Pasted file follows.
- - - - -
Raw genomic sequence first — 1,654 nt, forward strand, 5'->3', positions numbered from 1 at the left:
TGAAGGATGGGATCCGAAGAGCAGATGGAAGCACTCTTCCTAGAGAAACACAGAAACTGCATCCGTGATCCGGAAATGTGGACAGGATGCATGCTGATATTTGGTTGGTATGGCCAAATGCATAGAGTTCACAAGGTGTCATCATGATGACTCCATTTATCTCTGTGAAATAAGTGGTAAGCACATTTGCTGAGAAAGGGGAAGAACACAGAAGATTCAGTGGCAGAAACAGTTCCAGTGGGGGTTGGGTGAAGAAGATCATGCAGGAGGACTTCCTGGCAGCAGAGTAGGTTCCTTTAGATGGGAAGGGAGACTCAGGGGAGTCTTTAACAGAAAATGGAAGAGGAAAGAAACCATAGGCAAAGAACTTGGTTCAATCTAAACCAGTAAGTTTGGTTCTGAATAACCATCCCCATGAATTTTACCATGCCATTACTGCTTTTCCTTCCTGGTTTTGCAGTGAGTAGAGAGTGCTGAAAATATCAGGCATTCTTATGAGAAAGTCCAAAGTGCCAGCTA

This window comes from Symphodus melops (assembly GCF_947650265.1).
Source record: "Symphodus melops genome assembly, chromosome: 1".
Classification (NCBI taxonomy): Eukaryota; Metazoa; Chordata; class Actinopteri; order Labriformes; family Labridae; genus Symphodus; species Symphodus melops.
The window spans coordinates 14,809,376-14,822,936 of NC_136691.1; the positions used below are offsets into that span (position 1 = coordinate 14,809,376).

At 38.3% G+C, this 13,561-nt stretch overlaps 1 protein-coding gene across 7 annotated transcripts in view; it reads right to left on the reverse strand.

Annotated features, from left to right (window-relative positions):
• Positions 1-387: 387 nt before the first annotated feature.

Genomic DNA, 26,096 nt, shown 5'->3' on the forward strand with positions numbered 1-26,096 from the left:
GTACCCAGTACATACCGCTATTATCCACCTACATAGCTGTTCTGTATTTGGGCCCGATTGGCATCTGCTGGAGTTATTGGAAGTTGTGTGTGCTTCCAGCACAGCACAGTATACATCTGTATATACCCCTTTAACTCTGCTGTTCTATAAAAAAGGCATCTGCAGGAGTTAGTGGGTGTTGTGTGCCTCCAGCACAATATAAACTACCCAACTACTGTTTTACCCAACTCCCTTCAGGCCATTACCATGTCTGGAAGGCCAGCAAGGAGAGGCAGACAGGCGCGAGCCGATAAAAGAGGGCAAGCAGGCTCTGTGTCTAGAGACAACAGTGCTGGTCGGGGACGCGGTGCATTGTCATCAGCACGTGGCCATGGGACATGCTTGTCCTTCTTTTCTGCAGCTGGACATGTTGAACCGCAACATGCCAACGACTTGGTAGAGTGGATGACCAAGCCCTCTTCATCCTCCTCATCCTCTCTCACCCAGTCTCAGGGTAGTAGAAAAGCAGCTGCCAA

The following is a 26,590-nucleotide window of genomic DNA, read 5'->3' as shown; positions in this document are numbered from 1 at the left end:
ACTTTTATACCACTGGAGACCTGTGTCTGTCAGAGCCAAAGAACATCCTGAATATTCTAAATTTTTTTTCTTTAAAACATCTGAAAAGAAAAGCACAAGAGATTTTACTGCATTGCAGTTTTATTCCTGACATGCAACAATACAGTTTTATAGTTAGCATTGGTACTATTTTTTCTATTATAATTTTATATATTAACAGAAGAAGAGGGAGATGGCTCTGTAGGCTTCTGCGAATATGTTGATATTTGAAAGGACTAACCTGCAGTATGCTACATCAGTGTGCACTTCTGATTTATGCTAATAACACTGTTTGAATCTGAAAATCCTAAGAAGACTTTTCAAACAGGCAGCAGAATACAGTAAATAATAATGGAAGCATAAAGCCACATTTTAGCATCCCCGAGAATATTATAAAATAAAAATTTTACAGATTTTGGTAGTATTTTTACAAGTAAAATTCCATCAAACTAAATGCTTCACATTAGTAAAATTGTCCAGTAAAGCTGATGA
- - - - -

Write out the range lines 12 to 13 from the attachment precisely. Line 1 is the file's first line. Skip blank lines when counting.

The following is a 26,590-nucleotide window of genomic DNA, read 5'->3' as shown; positions in this document are numbered from 1 at the left end:
ACTTTTATACCACTGGAGACCTGTGTCTGTCAGAGCCAAAGAACATCCTGAATATTCTAAATTTTTTTTCTTTAAAACATCTGAAAAGAAAAGCACAAGAGATTTTACTGCATTGCAGTTTTATTCCTGACATGCAACAATACAGTTTTATAGTTAGCATTGGTACTATTTTTTCTATTATAATTTTATATATTAACAGAAGAAGAGGGAGATGGCTCTGTAGGCTTCTGCGAATATGTTGATATTTGAAAGGACTAACCTGCAGTATGCTACATCAGTGTGCACTTCTGATTTATGCTAATAACACTGTTTGAATCTGAAAATCCTAAGAAGACTTTTCAAACAGGCAGCAGAATACAGTAAATAATAATGGAAGCATAAAGCCACATTTTAGCATCCCCGAGAATATTATAAAATAAAAATTTTACAGATTTTGGTAGTATTTTTACAAGTAAAATTCCATCAAACTAAATGCTTCACATTAGTAAAATTGTCCAGTAAAGCTGATGA